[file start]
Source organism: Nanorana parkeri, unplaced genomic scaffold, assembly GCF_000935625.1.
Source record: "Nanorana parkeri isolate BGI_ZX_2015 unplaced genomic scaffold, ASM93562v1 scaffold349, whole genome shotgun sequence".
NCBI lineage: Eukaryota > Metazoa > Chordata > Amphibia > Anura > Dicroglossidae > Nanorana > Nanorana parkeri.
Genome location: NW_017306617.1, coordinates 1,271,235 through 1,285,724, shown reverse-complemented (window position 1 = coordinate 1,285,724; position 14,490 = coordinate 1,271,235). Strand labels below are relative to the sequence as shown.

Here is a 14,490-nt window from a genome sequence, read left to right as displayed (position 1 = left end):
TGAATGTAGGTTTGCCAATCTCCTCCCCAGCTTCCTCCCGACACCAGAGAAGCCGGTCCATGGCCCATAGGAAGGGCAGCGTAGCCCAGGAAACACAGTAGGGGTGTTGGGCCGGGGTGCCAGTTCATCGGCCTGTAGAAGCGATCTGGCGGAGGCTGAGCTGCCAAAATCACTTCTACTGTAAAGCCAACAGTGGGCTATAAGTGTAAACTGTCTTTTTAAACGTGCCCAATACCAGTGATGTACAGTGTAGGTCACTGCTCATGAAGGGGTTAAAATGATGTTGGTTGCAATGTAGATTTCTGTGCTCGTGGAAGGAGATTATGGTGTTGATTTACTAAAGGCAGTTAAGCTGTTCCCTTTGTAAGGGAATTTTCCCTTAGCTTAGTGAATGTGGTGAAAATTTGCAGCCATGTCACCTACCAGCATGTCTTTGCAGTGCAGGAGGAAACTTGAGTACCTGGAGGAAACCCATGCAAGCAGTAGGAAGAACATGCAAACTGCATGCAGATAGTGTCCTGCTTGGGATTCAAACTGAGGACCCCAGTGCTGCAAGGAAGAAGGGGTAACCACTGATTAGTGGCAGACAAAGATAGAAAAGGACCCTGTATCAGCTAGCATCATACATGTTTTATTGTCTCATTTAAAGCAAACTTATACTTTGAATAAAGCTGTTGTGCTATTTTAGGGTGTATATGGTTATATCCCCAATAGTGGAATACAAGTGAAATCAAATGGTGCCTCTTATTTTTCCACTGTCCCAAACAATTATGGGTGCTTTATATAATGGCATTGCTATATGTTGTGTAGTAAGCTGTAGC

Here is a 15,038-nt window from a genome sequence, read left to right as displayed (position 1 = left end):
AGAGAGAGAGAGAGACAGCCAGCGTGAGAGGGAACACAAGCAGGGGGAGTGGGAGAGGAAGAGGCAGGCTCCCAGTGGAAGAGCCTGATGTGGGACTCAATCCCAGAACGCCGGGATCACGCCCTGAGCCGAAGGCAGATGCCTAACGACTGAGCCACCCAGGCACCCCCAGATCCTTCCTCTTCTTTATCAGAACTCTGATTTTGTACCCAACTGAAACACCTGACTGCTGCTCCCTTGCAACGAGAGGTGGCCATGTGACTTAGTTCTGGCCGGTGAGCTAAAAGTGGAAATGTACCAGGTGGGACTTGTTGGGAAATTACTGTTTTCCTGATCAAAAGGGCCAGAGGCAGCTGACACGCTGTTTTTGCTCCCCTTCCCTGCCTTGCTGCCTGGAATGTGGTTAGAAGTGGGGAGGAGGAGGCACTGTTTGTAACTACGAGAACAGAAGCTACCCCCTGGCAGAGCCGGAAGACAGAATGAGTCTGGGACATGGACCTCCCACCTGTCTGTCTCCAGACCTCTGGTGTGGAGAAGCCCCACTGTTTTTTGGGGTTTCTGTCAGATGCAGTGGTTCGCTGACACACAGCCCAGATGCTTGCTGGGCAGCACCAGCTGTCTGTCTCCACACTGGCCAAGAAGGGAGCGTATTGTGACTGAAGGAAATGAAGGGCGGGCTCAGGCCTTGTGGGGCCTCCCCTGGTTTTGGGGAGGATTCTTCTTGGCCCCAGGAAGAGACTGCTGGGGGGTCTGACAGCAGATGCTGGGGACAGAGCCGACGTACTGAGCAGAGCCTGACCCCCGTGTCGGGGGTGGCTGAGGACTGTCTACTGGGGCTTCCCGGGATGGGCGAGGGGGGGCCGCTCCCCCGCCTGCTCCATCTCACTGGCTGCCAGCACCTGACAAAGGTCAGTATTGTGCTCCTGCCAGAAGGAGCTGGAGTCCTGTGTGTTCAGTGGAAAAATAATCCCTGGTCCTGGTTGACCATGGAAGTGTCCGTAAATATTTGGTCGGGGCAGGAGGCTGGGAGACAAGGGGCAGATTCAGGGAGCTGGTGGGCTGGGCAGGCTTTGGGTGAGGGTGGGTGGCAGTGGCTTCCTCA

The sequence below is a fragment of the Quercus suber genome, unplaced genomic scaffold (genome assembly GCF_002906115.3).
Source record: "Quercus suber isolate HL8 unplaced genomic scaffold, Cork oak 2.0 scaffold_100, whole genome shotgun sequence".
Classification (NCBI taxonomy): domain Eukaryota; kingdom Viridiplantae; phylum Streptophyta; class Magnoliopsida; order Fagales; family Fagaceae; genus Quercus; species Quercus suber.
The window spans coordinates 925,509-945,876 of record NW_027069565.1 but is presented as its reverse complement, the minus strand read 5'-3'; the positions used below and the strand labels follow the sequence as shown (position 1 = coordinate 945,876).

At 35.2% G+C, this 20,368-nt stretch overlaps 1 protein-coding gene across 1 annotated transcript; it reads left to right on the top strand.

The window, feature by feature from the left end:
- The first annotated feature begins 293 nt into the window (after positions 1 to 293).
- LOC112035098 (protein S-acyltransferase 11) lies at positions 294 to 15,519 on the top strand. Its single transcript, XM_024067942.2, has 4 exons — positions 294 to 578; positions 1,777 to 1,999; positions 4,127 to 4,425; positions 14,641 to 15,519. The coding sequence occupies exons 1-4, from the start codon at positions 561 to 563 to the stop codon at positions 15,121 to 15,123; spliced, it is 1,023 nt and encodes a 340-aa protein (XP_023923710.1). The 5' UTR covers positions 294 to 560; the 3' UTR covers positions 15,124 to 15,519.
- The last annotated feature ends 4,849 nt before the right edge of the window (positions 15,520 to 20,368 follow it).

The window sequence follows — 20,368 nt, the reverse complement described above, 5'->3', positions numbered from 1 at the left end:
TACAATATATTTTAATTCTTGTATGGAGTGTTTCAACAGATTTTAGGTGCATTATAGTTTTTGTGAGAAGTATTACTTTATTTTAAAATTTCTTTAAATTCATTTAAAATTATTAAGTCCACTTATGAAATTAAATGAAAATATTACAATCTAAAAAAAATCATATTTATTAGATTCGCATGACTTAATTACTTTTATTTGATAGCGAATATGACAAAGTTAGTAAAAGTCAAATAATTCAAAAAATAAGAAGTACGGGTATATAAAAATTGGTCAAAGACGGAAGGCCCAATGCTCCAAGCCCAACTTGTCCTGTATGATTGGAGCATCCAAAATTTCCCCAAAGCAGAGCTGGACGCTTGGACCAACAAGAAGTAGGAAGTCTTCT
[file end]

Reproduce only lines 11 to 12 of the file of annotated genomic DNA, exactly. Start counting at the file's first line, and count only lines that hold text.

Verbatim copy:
Classification (NCBI taxonomy): domain Eukaryota; kingdom Viridiplantae; phylum Streptophyta; class Magnoliopsida; order Fagales; family Fagaceae; genus Quercus; species Quercus suber.
The window spans coordinates 925,509-945,876 of record NW_027069565.1 but is presented as its reverse complement, the minus strand read 5'-3'; the positions used below and the strand labels follow the sequence as shown (position 1 = coordinate 945,876).